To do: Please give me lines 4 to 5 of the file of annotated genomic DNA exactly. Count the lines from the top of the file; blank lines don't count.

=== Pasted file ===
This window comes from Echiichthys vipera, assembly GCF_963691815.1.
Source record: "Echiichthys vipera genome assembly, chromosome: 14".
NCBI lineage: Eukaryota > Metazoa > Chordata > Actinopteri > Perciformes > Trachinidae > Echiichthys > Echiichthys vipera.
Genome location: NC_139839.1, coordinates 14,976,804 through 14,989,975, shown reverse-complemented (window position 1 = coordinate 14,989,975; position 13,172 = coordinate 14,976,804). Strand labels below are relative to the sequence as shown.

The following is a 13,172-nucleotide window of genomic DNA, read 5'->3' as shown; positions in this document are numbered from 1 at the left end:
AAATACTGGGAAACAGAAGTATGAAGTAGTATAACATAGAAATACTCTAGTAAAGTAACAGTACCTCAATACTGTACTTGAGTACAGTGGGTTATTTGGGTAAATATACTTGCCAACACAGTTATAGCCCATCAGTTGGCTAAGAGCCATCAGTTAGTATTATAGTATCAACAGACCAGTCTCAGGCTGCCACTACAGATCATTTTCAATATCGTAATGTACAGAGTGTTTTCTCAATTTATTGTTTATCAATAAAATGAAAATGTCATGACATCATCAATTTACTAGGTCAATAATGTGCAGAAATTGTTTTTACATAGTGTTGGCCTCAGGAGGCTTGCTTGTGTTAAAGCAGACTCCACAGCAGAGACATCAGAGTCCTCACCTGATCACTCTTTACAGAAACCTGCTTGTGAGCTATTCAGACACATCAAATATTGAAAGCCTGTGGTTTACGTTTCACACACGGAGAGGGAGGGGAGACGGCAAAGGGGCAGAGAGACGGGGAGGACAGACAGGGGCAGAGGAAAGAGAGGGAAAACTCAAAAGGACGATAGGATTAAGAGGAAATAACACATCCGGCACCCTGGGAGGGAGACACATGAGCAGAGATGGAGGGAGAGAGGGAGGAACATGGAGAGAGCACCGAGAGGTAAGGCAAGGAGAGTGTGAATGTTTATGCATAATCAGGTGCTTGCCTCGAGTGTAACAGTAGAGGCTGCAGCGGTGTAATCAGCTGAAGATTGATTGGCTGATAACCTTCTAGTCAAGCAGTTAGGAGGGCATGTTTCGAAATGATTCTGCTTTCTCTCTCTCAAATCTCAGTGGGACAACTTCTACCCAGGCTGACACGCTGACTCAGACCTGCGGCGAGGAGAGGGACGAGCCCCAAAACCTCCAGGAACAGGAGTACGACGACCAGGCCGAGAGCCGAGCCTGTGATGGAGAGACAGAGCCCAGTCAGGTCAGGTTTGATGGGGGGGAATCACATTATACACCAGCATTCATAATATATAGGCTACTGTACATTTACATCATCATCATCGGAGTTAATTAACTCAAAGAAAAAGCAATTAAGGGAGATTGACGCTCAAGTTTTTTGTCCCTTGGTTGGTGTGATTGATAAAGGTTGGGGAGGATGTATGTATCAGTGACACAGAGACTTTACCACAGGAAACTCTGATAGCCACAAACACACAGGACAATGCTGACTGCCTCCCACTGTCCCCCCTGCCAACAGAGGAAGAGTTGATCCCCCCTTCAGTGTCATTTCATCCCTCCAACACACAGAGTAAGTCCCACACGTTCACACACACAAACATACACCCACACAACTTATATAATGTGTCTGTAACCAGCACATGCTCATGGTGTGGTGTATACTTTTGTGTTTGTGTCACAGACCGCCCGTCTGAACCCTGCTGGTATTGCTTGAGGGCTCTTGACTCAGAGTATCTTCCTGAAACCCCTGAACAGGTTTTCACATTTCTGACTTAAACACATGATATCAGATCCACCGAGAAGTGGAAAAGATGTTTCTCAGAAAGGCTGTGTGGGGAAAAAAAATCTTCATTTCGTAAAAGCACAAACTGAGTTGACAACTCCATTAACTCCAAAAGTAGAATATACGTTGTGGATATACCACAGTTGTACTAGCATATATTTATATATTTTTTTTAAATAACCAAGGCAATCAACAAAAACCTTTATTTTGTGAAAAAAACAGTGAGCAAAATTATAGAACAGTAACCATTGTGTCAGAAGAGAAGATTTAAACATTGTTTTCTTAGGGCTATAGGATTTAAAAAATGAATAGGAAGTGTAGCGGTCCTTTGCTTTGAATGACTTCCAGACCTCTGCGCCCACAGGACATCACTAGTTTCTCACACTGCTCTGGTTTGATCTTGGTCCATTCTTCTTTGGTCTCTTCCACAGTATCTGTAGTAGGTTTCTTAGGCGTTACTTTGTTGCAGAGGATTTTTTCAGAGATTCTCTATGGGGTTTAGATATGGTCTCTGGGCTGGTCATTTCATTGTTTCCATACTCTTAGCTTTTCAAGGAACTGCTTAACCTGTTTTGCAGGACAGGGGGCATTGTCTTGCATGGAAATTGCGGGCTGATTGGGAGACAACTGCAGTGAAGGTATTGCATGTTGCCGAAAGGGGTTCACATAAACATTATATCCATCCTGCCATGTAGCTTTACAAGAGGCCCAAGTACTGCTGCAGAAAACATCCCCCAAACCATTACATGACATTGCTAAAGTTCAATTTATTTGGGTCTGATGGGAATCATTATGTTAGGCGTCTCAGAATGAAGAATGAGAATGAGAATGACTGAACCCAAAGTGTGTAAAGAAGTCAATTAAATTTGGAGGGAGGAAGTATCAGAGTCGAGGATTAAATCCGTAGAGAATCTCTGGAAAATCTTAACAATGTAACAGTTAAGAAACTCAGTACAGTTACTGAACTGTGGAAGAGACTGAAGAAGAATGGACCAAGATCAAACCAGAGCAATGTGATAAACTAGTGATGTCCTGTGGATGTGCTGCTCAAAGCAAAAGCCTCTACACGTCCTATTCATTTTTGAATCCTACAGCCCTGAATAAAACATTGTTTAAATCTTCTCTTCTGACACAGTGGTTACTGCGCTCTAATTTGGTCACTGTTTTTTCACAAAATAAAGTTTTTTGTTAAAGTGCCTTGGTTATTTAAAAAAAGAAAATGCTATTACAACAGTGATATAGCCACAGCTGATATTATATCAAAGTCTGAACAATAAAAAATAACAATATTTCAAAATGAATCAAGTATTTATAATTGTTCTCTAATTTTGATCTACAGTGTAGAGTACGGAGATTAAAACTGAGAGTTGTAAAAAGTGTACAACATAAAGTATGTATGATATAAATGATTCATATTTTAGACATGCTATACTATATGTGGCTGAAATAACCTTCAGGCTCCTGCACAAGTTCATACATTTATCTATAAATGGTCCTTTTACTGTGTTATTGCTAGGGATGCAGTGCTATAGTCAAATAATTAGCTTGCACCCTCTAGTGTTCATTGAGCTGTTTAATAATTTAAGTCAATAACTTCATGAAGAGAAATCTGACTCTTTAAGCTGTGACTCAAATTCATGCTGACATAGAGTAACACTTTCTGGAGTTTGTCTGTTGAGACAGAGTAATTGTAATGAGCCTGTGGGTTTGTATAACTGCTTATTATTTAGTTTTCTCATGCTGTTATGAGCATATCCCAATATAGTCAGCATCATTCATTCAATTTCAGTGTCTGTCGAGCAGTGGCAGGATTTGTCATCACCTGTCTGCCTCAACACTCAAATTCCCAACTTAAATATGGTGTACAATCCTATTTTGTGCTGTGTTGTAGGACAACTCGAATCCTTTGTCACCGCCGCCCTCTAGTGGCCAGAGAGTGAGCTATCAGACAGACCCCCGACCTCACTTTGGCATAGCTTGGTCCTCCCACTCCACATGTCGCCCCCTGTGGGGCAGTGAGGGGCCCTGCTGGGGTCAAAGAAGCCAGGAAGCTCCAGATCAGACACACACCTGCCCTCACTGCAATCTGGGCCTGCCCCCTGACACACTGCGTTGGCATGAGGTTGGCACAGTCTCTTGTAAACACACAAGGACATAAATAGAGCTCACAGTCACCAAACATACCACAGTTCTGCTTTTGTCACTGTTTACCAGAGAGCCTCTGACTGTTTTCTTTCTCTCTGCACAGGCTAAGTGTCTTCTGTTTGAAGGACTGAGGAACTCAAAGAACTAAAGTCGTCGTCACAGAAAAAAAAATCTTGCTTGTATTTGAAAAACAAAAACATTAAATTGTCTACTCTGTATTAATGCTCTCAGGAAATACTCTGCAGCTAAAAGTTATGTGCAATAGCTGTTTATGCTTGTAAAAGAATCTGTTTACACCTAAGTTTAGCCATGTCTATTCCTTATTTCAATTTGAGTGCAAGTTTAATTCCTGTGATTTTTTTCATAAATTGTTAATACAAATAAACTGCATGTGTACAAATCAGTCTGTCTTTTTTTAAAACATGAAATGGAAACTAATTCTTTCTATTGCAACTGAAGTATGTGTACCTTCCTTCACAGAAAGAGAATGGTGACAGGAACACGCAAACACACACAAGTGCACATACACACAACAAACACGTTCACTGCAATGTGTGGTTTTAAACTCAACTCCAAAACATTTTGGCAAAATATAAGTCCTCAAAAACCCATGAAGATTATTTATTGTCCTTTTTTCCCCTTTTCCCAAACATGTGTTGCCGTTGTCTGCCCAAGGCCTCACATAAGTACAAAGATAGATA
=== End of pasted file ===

Genome location: NC_139839.1, coordinates 14,976,804 through 14,989,975, shown reverse-complemented (window position 1 = coordinate 14,989,975; position 13,172 = coordinate 14,976,804). Strand labels below are relative to the sequence as shown.

The following is a 13,172-nucleotide window of genomic DNA, read 5'->3' as shown; positions in this document are numbered from 1 at the left end: